Lamas’ case summary released on Friday said that it was found he told a staff member she was “hired because she was pretty,” touched her “after repeatedly being asked not to touch her,” and screamed profanity at her.

According to the summary: “Harassing and bullying behaviors, leading to a hostile working environment; Harassing comments based on Gender/Sex to a staff member, and have raised your voice and shouted obscenities to staff members. Some specific examples provided include telling a staff member she was hired because she was pretty, placing your hand on a staff member’s lower back, knee and thigh, after repeatedly being asked not to touch her, and yelling at a staff member to “f- ing get your act together” and that she had “ruined [your] career, go fix it.”

Fresno State received at least 12 complaints of sexual harassment involving Lamas over a six-year period, USA Today reported. Federal law known as Title IX prohibits sexual discrimination in an education program that receives federal financial assistance. 

In 2020, six months before Castro was named systemwide chancellor, he approved a $260,000 settlement agreement with Lamas, which included retirement benefits and a promise of a glowing letter of recommendation for Lamas to retire after an investigation of complaints made by a woman who worked for Lamas found a pattern of harassment, according to a detailed report first obtained by Inside Higher Ed.

The victim left the university after Lamas repeatedly harassed her, an investigator found. His behavior included “adjusting her bra strap,” attempting to “meet (her) behind closed doors and closed blinds” and making comments “of a sexual nature” to the woman.  

USA Today later reported that in 2018 Castro recommended Lamas to become chancellor of CSU San Marcos, a job he didn’t get.

Castro resigned as chancellor but remains employed by the university. CSU trustees have hired an outside law firm to investigate his actions. 

But issues of sexual harassment and questions about how the matters were handled have arisen elsewhere in the sprawling CSU system this year. Some of those cases are already publicly known.

The Mercury News reported in February that when now-former San Jose State President Mary Papazian arrived on campus in 2016, she ignored a memo warning her “there was inappropriate handling, touching of female athletes by the director of sports medicine, who is still here!”

That person, Scott Shaw, is now facing federal criminal charges that he violated the civil rights of four female athletes by engaging in sexual misconduct under the guise of treating injuries. San Jose State has paid nearly $5 million in legal settlements in the matter and was sued in March by 15 athletes in a case that may become a class action.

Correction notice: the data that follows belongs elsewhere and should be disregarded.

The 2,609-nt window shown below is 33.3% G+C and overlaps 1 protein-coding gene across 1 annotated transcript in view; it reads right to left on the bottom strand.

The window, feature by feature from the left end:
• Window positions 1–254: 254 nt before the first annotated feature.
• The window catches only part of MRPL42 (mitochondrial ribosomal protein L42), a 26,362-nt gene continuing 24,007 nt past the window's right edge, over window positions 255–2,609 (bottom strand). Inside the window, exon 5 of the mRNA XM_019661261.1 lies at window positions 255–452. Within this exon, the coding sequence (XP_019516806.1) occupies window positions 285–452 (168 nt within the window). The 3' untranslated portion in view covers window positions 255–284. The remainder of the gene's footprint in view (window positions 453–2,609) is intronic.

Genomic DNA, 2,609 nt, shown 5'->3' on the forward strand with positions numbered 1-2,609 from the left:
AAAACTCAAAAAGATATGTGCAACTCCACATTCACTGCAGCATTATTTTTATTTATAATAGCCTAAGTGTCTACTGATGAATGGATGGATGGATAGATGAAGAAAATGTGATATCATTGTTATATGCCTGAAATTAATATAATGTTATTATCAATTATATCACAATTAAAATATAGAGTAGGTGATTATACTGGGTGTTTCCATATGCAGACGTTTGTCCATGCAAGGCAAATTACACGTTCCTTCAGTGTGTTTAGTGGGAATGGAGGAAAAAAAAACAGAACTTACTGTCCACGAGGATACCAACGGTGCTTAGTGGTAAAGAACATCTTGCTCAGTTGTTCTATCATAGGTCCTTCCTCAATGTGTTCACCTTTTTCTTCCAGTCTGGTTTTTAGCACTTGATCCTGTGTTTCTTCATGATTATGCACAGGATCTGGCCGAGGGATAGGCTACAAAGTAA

At Sonoma State University Rohnert Park, the campus’s former provost was paid $600,000 earlier this year to settle a claim she filed alleging that she had been sexually harassed by Patrick McCallum, a higher education lobbyist and the husband of campus President Judy Sakaki. Although not a university employee, McCallum was an “official university volunteer,” the Los Angeles Times reported, accompanying his wife at official functions.  Sakaki and McCullum have since separated.

And at Cal Poly Humboldt, John Lee, a dean of college and professional studies, was fired in 2016 after an investigation found he groped two female colleagues. He was allowed to “retreat” to a tenured faculty position and remain employed at the maximum salary possible, USA Today reported last month. Lee ended up “in a predominantly female department, as part of the same faculty as the women he was found to have groped,” the newspaper reported.

CSU’s academic rules allow administrators like Lee to return to faculty jobs even after they have been found to have committed wrongdoing.

Separately, a settlement agreement released by CSU Fullerton to EdSource on Friday revealed that after complaints were made to Fullerton’s Title IX office, campus officials agreed to separate with Mitchell Hanlon, a tenured music director. The settlement agreement was made following an arbitration hearing in 2019 and a grievance and appeal to that hearing by Hanlon.

The Fullerton campus agreed with Hanlon and the California Faculty Association, which represents CSU professors, not to discipline Hanlon or place him on administrative leave for any additional Title IX allegations made prior to Jan. 21, 2020. But Hanlon had to resign by Jan. 3, 2021. Hanlon was reassigned as a special assistant to the dean of the College of Arts with the intention to “avoid any future complaints,” through Jan. 3, 2021, according to the separation agreement. Details of the Title IX allegations were not released. Hanlon couldn’t be reached for comment.

To get more reports like this one, click here to sign up for EdSource’s no-cost daily email on latest developments in education.

Share Article

Comments (2)

Leave a Reply to Kristen Whitney

Your email address will not be published. Required fields are marked * *

Comments Policy

We welcome your comments. All comments are moderated for civility, relevance and other considerations. Click here for EdSource's Comments Policy.

  1. Kristen Whitney 2 months ago2 months ago

    Thank you for shedding light on this important issue. People like you will help us all stop corruption in our institutions.

  2. Sandra Duncan 2 months ago2 months ago

    Where are the watch dogs for the California taxpayers? Obviously, sexual misconduct is supported by the CSU system and by extension the State but perhaps a taxpayer watchdog organization can stop the financial support of sexual predators..